Biggest Misconception about Surrogacy
As with adoptions, people may be concerned that a surrogate mother will change her mind or form a maternal attachment to the baby she’s carrying. That’s the most common question people ask that don’t know about surrogacy. Zara Griswold says “we have to explain that a surrogate knows it’s not her baby and she knows that, going into it, it’s not her baby and, the moment she gets pregnant, it’s not her baby and she never finds that maternal attachment. Legally she couldn’t keep the baby because it’s not an adoption and it’s not her biological child anyway.”
Dealing with a Surrogate Miscarriage
As long as the doctor feels it was not through any fault of hers – there wasn’t anything wrong with her, she didn’t do anything she wasn’t supposed to do to cause it, then they would most likely try again a few months later – try another embryo transfer and hope they would have better luck. Frozen embryos are kept indefinitely – some a few years, some 5 or longer.
There are a few surrogates that have completed the process a second and sometimes a third time. If somebody has a good experience and they enjoy the process, it’s not uncommon that they will do it again – sometimes it will be for another family, or it could be a sibling project for the same family. If the intended parent had one child and they would like to have another baby, it’s not uncommon that a surrogate will be willing to do this again for them, to have a sibling. If the first family feels that they are complete, if a surrogate wants to do it again, they will just do it for another family. The agency also has surrogates that do it one time – they do something they’ve always wanted to do – helping someone have a child. As long as the OB clears the surrogate, they are medically OK to have another pregnancy.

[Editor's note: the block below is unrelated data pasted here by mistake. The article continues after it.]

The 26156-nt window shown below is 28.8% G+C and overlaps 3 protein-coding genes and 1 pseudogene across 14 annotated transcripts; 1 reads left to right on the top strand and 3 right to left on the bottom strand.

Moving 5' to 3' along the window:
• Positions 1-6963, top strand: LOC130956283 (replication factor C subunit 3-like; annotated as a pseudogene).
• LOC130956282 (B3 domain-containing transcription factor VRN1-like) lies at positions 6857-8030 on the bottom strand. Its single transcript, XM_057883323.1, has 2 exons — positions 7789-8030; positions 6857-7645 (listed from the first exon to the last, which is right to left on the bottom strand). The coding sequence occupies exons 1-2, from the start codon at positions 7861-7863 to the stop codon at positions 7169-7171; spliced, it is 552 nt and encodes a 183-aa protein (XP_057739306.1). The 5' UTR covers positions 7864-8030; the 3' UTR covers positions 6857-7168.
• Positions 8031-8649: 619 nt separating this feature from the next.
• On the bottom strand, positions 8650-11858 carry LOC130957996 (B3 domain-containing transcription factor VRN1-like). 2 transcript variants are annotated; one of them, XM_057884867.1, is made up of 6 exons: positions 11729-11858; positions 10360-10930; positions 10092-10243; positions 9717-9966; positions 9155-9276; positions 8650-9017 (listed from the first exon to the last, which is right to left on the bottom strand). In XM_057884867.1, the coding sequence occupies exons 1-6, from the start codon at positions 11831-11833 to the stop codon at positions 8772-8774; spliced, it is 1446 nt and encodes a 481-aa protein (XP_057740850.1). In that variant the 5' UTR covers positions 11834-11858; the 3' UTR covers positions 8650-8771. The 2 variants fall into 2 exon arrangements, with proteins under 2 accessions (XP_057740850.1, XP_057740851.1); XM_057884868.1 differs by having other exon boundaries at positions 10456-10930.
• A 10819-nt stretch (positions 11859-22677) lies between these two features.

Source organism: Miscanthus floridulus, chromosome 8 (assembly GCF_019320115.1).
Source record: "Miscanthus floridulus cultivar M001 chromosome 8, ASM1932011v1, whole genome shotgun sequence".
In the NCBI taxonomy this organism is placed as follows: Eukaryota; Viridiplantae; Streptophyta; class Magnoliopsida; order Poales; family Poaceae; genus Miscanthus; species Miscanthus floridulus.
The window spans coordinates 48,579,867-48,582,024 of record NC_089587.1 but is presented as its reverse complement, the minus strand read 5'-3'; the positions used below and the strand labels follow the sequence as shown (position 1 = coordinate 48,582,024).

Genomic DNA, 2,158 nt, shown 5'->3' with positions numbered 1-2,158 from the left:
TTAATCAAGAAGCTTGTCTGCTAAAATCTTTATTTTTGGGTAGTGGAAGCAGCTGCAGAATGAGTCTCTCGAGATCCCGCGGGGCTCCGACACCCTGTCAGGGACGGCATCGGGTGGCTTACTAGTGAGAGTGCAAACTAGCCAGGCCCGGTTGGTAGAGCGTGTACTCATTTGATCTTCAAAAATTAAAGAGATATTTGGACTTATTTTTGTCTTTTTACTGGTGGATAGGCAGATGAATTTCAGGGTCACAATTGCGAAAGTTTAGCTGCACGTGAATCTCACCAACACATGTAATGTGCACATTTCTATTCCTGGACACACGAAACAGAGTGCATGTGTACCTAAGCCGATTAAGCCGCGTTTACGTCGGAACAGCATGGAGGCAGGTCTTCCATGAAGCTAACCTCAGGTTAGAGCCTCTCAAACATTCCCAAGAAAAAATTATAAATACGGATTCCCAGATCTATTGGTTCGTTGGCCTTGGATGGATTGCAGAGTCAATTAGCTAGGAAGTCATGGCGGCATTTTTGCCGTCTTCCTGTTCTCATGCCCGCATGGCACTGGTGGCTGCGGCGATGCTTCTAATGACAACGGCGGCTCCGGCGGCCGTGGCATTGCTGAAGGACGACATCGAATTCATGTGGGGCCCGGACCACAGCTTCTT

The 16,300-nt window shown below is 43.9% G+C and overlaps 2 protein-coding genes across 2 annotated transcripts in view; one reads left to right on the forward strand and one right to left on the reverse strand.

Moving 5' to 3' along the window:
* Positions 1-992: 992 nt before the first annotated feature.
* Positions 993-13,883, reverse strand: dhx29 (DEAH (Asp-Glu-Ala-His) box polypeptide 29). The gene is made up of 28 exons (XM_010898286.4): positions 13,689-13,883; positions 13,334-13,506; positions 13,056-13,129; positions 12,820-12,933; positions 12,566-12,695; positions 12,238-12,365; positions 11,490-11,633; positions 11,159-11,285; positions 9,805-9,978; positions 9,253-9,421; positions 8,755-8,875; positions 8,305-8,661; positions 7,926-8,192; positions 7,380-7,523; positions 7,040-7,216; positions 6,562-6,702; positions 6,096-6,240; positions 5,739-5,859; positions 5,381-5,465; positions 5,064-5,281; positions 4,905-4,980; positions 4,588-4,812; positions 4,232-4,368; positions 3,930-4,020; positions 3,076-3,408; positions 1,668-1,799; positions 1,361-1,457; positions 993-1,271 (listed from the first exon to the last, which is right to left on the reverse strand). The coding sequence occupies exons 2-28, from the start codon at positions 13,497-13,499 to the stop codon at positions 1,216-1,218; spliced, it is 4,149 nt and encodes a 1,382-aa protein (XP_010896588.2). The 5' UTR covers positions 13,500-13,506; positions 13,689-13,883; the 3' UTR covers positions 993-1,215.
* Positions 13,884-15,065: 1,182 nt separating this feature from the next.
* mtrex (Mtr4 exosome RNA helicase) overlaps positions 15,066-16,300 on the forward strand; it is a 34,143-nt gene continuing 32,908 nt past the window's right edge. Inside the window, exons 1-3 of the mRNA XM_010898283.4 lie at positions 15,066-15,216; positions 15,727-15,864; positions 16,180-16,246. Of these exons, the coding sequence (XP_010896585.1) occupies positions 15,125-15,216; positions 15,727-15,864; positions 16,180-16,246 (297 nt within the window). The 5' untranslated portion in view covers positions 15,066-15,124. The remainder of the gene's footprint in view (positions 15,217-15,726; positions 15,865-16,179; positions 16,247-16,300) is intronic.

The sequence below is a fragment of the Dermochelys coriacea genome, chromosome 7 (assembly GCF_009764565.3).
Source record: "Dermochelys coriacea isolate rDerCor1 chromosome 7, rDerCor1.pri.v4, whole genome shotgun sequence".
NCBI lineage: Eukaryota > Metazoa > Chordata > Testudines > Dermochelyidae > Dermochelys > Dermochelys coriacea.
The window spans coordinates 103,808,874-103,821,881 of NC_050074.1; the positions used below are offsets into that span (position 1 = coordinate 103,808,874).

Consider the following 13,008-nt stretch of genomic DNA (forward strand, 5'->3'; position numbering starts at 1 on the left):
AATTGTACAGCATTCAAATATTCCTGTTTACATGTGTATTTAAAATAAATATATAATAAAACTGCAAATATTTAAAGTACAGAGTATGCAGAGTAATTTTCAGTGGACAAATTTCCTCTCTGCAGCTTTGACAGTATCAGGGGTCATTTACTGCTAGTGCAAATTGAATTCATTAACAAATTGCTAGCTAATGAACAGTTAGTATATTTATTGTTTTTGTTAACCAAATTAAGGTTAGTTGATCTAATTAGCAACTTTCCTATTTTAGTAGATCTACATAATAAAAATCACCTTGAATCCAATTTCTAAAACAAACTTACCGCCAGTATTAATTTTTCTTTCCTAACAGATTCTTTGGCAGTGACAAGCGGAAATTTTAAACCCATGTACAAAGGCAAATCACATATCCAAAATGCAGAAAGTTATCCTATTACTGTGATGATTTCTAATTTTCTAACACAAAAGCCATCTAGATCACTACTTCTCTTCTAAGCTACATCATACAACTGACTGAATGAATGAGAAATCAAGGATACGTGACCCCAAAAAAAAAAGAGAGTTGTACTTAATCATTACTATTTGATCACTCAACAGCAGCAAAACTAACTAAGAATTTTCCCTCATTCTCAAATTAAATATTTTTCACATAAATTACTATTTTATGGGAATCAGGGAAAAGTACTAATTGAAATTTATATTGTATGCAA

Many surrogates keep in touch with the family. Although it depends on the location – it might be different states or even countries. Between the Skype and email and internet, the intended parents are definitely in communication throughout the process, they are involved as much as the surrogate will allow them to be, they want to go through this as a team. The intended parents want to share the experience as much as possible – things like the baby’s first kick, seeing the ultrasounds, being included as much as possible. They will want to be there for the birth. The vast majority of surrogates and intended parents stay in touch, and a lot of people become very good friends, and still stay in touch. “It’s not because the surrogate feels it’s her child”, says Griswold, “it’s just nice to hear from the family about the joys they’ve had with this baby.”
Jessika Hane says their surrogate Sam is now a friend. She says she’ll always be a part of her daughter Grace’s life. They constantly stay in touch via email and holiday cards.
Thoughts to Leave you With
There is always a need for surrogates, for women who enjoy pregnancy and have had healthy uncomplicated pregnancy and deliveries. There are a lot of intended parents who are waiting to be matched. Zara says “It’s a wonderful thing to do to match somebody but also for the surrogate to help herself and her own family with the compensation. We consider it a win/win.”
“Why we are so passionate about surrogacy is all parties we feel will benefit from it – parents are blessed with a child and the surrogate is given opportunities that are life changing and also to help her own family. It ends up being a very positive thing for everybody.”
It’s not just financial, it is something very rewarding. “We have had many if not all surrogates say (from post-delivery follow-up) it’s the most incredible thing they’ve ever done in their lives – next to having their own children – they couldn’t wait. They’ve always envisioned what it would be like for parents to hold their baby for the first time – and it was even more extraordinary than they’ve imagined – an incredibly rewarding experience. It’s something we wish more people would consider.”
Jessika Hane agrees it was an incredibly rewarding experience and the family already has a sibling surrogacy project in the works. She say it’s very important to do your research – whether you start with an agency (Family Source Consultants FAQ page will answer many of your questions) or go on your own fact-finding mission. Going through an agency saves a lot of time and heartache but it’s important to do your research – whether you are a parent intending on finding a surrogate for your future baby or a woman interested in being a surrogate.